''... the most important problem for the Orthodox theology of tomorrow will be to reconcile the cosmic vision of the Fathers with a vision which grows out of the results of the natural sciences... Theology today must remain open to embrace both humanity and the cosmos'' (Dumitru Staniloae).
''Modern science, based as it is on a rationality subordinated to non-spiritual categories, likewise can never attain a knowledge of anything in itself, no matter how much it concerns itself with experiment and observation or how far it carries its function of dissection and analysis. This is the situation to which modern science has been condemned and to which it continues to be trapped. It is compelled by its very premises to ignore in things those qualities that transcend their finite appearance and the reason's capacity for logical analysis and deduction'' (Philip Sherrard).
These two statements by Orthodox theologians capsulize the two-fold necessity for a work like Nesteruk's: the responsibility for contemporary Orthodoxy, if it is to be true to itself, to engage the already extensive dialogue between science and theology in the West; and the West's need to incorporate the insights patristic theology (the essential core of Orthodox theology) offers to that dialogue. This book might be a paradigm of how Orthodox theology can take up the challenge, in Nesteruk's own case developing the insight of T.F. Torrance (whom he acknowledges as a primary mentor) that theological and modern scientific concepts are similarly open and contingent to God's transcendent Reality, and obtain their proper validity when exercised in dialogue with that Reality. In the course of his investigations, Nesteruk discusses convergences between patristic and modern physics' views of time, creation, anthropology, and rationality, convergences which perhaps foreshadow a time when Evagrios' dictum that the theologian is one who prays truly might also be said analogously of the scientist going about his own workv theology of another sort. 287 pp.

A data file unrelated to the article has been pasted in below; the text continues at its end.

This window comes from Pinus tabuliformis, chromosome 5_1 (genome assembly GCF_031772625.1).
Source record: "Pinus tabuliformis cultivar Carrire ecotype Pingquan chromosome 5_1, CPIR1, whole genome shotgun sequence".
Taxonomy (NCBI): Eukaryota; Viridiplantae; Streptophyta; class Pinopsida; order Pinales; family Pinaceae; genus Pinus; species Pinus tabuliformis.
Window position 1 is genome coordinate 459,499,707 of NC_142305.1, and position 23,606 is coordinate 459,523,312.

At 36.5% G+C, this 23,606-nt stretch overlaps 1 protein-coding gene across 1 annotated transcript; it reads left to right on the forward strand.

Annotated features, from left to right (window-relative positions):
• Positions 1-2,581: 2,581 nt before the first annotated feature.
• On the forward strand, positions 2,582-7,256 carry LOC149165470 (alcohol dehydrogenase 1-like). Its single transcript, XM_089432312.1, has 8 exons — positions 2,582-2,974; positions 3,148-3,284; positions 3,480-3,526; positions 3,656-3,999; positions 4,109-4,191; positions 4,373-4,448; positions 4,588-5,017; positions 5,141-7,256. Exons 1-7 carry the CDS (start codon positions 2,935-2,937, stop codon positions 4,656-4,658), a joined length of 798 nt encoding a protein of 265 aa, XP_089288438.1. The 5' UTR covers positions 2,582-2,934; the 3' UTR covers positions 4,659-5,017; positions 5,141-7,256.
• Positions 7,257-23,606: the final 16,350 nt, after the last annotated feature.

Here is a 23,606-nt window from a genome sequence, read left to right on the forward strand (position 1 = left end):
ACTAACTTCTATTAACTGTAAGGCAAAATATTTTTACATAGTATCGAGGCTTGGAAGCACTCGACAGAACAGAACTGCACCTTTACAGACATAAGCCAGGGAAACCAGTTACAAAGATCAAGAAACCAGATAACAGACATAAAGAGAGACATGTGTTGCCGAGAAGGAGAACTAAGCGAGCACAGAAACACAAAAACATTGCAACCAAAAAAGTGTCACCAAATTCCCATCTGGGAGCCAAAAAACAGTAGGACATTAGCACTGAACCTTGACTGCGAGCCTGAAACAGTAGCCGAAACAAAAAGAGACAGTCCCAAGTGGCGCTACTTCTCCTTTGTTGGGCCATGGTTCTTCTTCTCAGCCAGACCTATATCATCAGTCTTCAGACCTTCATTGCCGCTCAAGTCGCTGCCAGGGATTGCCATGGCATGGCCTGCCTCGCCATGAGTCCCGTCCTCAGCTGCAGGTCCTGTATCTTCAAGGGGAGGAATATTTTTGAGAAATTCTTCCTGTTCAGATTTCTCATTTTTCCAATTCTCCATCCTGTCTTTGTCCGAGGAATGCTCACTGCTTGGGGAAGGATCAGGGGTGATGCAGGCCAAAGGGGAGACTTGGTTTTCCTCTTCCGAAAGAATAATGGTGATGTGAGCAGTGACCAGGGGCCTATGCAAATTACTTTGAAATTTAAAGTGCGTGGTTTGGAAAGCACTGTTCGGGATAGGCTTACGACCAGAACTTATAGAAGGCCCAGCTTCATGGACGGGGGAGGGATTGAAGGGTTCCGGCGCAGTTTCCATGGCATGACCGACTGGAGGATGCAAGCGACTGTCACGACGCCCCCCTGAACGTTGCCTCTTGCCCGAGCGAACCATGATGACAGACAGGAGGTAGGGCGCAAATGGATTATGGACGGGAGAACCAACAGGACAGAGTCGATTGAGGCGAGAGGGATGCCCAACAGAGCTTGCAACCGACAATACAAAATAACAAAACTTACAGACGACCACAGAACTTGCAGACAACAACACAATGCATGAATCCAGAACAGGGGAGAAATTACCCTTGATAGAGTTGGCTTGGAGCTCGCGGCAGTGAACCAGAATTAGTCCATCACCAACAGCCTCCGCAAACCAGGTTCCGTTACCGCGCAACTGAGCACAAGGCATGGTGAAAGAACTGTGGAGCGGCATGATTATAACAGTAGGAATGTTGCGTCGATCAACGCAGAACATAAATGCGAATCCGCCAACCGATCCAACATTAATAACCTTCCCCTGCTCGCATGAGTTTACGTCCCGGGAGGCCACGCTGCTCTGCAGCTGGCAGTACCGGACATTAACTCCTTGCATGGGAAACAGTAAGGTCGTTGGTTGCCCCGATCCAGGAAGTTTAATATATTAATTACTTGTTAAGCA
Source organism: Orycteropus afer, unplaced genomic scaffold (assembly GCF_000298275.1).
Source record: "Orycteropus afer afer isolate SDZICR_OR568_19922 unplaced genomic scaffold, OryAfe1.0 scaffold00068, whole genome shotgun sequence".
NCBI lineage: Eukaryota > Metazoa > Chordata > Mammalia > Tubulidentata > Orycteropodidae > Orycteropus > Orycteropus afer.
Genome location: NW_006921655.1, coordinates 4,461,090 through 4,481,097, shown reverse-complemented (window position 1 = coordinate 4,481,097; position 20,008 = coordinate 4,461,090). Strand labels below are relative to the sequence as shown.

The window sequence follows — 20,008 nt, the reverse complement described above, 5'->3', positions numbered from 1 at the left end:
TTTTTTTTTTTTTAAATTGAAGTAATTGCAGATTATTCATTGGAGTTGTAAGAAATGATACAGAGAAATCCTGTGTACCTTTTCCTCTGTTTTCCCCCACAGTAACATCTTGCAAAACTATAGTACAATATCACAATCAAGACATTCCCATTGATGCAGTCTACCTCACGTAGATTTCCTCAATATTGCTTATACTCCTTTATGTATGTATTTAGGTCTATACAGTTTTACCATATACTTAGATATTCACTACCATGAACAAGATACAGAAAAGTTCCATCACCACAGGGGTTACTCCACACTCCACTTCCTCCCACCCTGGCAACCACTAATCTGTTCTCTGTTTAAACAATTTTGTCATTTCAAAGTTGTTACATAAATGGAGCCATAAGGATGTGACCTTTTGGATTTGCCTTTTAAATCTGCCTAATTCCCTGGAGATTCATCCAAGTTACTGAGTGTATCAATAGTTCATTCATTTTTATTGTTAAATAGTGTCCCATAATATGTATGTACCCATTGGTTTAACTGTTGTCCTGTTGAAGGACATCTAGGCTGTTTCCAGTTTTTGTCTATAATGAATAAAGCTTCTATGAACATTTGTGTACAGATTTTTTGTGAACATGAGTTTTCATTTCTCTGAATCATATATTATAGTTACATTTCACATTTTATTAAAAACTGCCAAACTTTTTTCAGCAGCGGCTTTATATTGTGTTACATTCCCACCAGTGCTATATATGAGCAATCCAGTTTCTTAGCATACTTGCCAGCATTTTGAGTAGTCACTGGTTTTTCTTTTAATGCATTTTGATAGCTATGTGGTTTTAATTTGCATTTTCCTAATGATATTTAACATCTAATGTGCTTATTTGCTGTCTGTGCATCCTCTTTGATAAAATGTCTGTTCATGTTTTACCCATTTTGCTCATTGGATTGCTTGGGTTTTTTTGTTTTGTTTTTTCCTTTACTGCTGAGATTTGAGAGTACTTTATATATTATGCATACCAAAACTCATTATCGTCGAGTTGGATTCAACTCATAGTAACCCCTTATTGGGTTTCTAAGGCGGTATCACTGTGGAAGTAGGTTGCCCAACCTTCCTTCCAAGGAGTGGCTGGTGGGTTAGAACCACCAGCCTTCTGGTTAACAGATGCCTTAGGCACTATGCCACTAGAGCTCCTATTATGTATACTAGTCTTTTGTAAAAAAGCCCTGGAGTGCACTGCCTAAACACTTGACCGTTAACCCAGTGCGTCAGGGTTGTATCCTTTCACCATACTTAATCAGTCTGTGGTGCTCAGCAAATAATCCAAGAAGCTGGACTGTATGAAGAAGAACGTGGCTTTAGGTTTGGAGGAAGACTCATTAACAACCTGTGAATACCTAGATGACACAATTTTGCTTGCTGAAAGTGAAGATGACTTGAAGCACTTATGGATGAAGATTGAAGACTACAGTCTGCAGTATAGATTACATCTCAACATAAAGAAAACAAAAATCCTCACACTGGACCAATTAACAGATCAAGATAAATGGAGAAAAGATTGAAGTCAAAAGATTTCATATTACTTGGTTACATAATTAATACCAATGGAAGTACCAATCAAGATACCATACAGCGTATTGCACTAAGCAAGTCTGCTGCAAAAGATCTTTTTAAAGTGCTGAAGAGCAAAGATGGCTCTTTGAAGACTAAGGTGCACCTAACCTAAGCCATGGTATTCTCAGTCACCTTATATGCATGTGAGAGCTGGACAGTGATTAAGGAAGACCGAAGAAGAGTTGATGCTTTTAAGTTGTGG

An Eighth Day View:
In this unique volume, a new and distinctive perspective on hotly debated issues in science and religion emerges from the unlikely ancient Eastern Orthodox Christian tradition.
Alexei Nesteruk reveals how the Orthodox tradition, deeply rooted in Greek Patristic thought, can contribute importantly in a way that the usual Western sources do not. Orthodox thought, he holds, profoundly and helpfully relates the experience of God to our knowledge of the world. His masterful historical introduction to the Orthodox traditions not only surveys key features of its theology but highlights its ontology of participation and communion. From this Nesteruk derives Orthodoxy's unique approach to theological and scientific attribution. Theology identifies the underlying principles (logoi) in scientific affirmations.
Nesteruk then applies this methodology to key issues in cosmology: the presence of the divine in creation, the theological meaning of models of creation, the problem of time, and the validity of the anthropic principle, especially as it relates to the emergence of humans and the Incarnation.
Nesteruk's unique synthesis is not a valorization of Eastern Orthodox thought so much as an influx of startlingly fresh ideas about the character of science itself and an affirmation of the ultimate religious and theological value of the whole scientific enterprise.